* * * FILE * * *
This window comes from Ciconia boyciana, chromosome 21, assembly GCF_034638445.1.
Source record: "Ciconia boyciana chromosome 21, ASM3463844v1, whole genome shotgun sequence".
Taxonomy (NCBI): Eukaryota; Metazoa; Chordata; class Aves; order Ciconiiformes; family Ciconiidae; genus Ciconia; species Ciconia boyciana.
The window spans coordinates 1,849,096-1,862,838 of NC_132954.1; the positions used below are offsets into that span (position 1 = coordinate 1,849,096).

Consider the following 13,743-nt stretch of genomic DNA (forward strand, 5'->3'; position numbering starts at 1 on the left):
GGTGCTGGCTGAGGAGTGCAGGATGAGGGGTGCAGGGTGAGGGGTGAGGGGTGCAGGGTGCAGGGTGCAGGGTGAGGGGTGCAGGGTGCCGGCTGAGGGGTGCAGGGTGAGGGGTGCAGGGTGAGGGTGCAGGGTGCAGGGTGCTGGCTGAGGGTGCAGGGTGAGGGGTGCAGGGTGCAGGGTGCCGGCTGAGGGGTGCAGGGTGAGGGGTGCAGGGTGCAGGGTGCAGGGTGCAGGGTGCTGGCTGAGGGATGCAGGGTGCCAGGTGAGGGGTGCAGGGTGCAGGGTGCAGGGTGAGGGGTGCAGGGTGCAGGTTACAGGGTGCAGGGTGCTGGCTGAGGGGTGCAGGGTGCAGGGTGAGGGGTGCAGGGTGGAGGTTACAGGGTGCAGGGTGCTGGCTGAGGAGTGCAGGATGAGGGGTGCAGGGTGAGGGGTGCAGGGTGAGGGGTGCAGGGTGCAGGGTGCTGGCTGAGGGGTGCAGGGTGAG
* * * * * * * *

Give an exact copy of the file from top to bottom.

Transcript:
This window comes from Ciconia boyciana, chromosome 21, assembly GCF_034638445.1.
Source record: "Ciconia boyciana chromosome 21, ASM3463844v1, whole genome shotgun sequence".
Taxonomy (NCBI): Eukaryota; Metazoa; Chordata; class Aves; order Ciconiiformes; family Ciconiidae; genus Ciconia; species Ciconia boyciana.
The window spans coordinates 1,849,096-1,862,838 of NC_132954.1; the positions used below are offsets into that span (position 1 = coordinate 1,849,096).

Consider the following 13,743-nt stretch of genomic DNA (forward strand, 5'->3'; position numbering starts at 1 on the left):
GGTGCTGGCTGAGGAGTGCAGGATGAGGGGTGCAGGGTGAGGGGTGAGGGGTGCAGGGTGCAGGGTGCAGGGTGAGGGGTGCAGGGTGCCGGCTGAGGGGTGCAGGGTGAGGGGTGCAGGGTGAGGGTGCAGGGTGCAGGGTGCTGGCTGAGGGTGCAGGGTGAGGGGTGCAGGGTGCAGGGTGCCGGCTGAGGGGTGCAGGGTGAGGGGTGCAGGGTGCAGGGTGCAGGGTGCAGGGTGCTGGCTGAGGGATGCAGGGTGCCAGGTGAGGGGTGCAGGGTGCAGGGTGCAGGGTGAGGGGTGCAGGGTGCAGGTTACAGGGTGCAGGGTGCTGGCTGAGGGGTGCAGGGTGCAGGGTGAGGGGTGCAGGGTGGAGGTTACAGGGTGCAGGGTGCTGGCTGAGGAGTGCAGGATGAGGGGTGCAGGGTGAGGGGTGCAGGGTGAGGGGTGCAGGGTGCAGGGTGCTGGCTGAGGGGTGCAGGGTGAG